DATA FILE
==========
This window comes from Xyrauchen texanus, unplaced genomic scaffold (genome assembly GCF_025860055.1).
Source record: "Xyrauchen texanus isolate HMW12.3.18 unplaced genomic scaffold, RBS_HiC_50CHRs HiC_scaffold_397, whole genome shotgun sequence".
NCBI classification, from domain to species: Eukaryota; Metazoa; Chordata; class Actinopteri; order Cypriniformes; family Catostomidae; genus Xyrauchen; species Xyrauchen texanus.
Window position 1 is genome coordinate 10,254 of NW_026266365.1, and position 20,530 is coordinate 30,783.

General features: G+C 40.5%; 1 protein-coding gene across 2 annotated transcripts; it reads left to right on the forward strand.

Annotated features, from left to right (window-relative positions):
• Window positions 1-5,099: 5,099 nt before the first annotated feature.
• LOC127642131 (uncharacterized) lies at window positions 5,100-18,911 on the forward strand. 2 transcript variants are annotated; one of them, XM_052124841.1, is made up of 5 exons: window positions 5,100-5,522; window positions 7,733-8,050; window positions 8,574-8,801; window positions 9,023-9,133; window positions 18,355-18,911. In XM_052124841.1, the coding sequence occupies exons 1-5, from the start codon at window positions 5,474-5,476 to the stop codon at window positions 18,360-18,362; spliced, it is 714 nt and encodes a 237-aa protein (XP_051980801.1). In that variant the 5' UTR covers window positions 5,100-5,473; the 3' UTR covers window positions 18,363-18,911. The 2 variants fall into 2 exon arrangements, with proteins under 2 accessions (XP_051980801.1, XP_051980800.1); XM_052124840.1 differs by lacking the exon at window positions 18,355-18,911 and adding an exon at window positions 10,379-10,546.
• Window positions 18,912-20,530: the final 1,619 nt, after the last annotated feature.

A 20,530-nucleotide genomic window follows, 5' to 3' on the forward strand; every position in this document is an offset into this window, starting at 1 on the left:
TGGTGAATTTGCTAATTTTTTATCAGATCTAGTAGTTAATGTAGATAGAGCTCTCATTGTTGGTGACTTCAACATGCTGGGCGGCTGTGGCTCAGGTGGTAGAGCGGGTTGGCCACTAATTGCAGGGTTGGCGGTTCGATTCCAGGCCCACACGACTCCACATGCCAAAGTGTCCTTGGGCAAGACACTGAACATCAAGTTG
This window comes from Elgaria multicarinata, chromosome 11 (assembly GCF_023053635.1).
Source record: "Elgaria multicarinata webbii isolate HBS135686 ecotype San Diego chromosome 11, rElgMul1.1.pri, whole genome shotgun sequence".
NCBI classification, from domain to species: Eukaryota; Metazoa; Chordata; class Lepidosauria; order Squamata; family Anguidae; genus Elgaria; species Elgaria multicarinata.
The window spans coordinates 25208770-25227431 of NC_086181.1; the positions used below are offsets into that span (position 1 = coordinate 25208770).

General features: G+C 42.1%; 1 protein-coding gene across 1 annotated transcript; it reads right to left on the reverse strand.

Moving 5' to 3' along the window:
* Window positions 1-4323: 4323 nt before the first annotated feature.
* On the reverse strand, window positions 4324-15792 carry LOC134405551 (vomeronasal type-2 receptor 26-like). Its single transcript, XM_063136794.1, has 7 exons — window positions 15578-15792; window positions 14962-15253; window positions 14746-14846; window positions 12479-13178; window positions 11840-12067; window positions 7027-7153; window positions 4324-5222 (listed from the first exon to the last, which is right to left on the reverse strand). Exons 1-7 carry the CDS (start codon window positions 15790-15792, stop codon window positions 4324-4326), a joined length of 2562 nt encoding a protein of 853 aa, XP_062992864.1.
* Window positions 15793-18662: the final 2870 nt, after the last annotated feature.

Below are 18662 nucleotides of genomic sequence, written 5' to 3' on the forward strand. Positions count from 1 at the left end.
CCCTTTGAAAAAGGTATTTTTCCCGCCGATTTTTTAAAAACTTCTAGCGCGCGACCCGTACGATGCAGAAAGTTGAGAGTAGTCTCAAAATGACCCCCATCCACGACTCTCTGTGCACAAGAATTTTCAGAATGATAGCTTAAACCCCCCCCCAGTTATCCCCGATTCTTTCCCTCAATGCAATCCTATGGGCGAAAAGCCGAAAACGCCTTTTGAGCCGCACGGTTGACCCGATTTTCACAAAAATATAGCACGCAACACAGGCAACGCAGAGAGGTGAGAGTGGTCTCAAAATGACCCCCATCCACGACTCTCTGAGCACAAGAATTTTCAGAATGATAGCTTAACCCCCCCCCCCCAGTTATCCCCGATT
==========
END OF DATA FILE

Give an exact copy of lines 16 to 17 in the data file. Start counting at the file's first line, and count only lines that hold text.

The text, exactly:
General features: G+C 42.1%; 1 protein-coding gene across 1 annotated transcript; it reads right to left on the reverse strand.

Moving 5' to 3' along the window: